The Houston Chronicle probably read that, too, and could see the opportunity there.  These people aren't politically dumb, and so they made their plea.
But there's no sign Beto has read anything.  Running for Senate and toppling a popular incumbent, see, is hard work.  Based on Beto's gibberish quote so marveled at by the Chronicle, no Texan, Democrat or otherwise, should bet the ranch that Beto is up to that politically intelligent (even if we don't agree with it) idea.  If Beto were up to it, he would have swiftly read the writing on the wall and made his move quite a bit sooner.  But there's that debate, that debate, coming this September.  He really wants the soapbox of that debate.  He wants to talk and spew inchoate ravings instead, even though he knows he's not rising in the polls for it.
Beto, recall, is really this guy, described by Margaret Carlson, in what's my favorite passage about him:
According to my unscientific poll asking every woman I see, Beto reminds them of the worst boyfriend they ever had: self-involved, convinced of his own charm, chronically late if he shows up at all, worth a meal or two but definitely not marriage material. When he should be home with the kids or taking out the trash, he's jamming with his garage band or skateboarding at Whataburger. He's "in and out of a funk" which requires long and meaningful runs to clear his head. Every thought he has is transcendent, worthy of being narrated, videotaped, and blogged. He is always out finding himself. At age 46, the man asking to run the country is currently lost.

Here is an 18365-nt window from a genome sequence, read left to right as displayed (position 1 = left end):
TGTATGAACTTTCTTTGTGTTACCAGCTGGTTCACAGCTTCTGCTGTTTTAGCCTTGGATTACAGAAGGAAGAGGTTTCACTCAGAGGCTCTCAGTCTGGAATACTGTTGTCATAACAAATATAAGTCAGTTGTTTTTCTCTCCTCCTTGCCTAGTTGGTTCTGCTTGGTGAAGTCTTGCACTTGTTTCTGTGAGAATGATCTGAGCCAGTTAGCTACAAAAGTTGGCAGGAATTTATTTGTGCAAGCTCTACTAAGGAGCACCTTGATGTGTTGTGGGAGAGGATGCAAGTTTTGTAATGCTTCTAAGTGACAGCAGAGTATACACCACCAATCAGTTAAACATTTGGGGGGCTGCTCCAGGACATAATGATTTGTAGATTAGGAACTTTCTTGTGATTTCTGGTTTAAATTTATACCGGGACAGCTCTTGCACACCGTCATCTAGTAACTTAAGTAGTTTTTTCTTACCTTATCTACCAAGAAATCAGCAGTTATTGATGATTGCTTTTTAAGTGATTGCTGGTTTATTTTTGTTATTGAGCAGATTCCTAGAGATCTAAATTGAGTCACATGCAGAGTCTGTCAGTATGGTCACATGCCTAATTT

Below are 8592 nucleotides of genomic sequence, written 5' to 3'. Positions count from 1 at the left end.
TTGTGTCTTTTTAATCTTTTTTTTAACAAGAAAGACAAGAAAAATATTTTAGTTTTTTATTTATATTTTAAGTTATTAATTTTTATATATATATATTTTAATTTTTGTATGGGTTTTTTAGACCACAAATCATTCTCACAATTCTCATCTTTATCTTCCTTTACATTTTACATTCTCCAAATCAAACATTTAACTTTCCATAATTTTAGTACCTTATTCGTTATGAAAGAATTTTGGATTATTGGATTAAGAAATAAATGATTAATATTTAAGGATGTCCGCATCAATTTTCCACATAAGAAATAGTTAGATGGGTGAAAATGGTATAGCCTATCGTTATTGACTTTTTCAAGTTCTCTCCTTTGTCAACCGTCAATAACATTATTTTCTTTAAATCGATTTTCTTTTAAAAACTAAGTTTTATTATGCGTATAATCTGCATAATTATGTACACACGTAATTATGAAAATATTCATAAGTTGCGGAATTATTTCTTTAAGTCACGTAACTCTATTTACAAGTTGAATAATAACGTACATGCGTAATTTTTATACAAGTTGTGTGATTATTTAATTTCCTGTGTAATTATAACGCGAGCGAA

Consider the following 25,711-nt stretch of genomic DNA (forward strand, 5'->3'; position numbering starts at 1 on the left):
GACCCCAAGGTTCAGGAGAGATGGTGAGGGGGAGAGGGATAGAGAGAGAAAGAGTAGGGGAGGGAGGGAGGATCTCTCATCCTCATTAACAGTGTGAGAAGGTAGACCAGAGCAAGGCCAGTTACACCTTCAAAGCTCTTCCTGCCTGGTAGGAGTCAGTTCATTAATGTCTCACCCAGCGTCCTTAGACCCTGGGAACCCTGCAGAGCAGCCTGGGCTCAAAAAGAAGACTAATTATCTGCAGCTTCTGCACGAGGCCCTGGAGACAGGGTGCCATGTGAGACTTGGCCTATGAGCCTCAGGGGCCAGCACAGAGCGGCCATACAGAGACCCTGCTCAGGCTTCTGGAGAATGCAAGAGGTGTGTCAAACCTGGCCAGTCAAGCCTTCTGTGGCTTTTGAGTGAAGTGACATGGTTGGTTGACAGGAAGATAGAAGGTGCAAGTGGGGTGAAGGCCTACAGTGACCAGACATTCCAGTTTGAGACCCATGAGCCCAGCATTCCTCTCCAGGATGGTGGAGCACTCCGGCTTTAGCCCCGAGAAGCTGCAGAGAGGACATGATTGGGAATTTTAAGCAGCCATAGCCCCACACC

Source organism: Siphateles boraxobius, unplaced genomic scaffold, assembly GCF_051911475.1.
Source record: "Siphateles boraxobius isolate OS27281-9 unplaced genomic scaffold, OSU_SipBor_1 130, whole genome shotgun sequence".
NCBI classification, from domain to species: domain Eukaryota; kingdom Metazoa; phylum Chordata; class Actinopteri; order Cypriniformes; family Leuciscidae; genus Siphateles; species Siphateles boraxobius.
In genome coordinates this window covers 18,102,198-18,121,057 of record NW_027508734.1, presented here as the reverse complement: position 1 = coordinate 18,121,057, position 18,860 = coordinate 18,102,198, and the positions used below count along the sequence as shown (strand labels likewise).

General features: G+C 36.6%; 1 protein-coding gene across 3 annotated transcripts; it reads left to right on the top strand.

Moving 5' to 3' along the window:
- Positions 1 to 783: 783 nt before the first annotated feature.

It's an old story, the boy who doesn't want to grow up, whom we fall for briefly and then quickly move on from.
Gag. He's not going to do the politically smart thing, despite the Chronicle's pleadings. Too much fun to make a fool of himself instead and the Democratic race is just that forum for it.

EXCLUSIVE: Gulf Cartel Infighting to Bring New Wave of Violence to Mexican Cities Bordering Texas

Reynosa 1
Breitbart Texas / Cartel Chronicles

A new faction within the Gulf Cartel is sparking a wave of violence in the northern border state of Tamaulipas. Law enforcement at the federal and state level in Mexico expect the number of clashes to escalate dramatically in the coming days.

Federal and state law enforcement officials revealed to Breitbart Texas that the current spike in violence and the expected escalation are attributable to a rift within the Matamoros faction of the Gulf Cartel known as “Los Escorpiones.” Despite their turf war with the neighboring Reynosa sect aka “Los Metros,” the Escorpiones managed to keep most of the violence to the west and south of Matamoros, allowing the city to enjoy some sense of tranquility. In contrast, Reynosa and Rio Bravo report numerous large-scale gun battles between criminal rivals and government forces.
A new faction, calling themselves “CDG Nueva Era,” is trying to take Matamoros from Evaristo “El Vaquero” Cruz Sanchez. Nueva Era is believed to be led by Mario Alberto “Beto” Cardenas, who is currently in a Mexican jail but remains active. His second-in-command is Raul “Scorpion 2” Garcia.
The group is supposedly recruiting gunmen from the Escorpiones and others to overpower the larger Vaquero faction. The CDG Nueva Era offered a cash reward for Vaquero’s head via numerous banners posted throughout Matamoros.
In recent days, the warring factions from Matamoros have engaged in various shootouts in and around San Fernando, Rio Bravo, and others. Law enforcement sources consulted by Breitbart Texas indicate the violence will reach Matamoros in the coming days.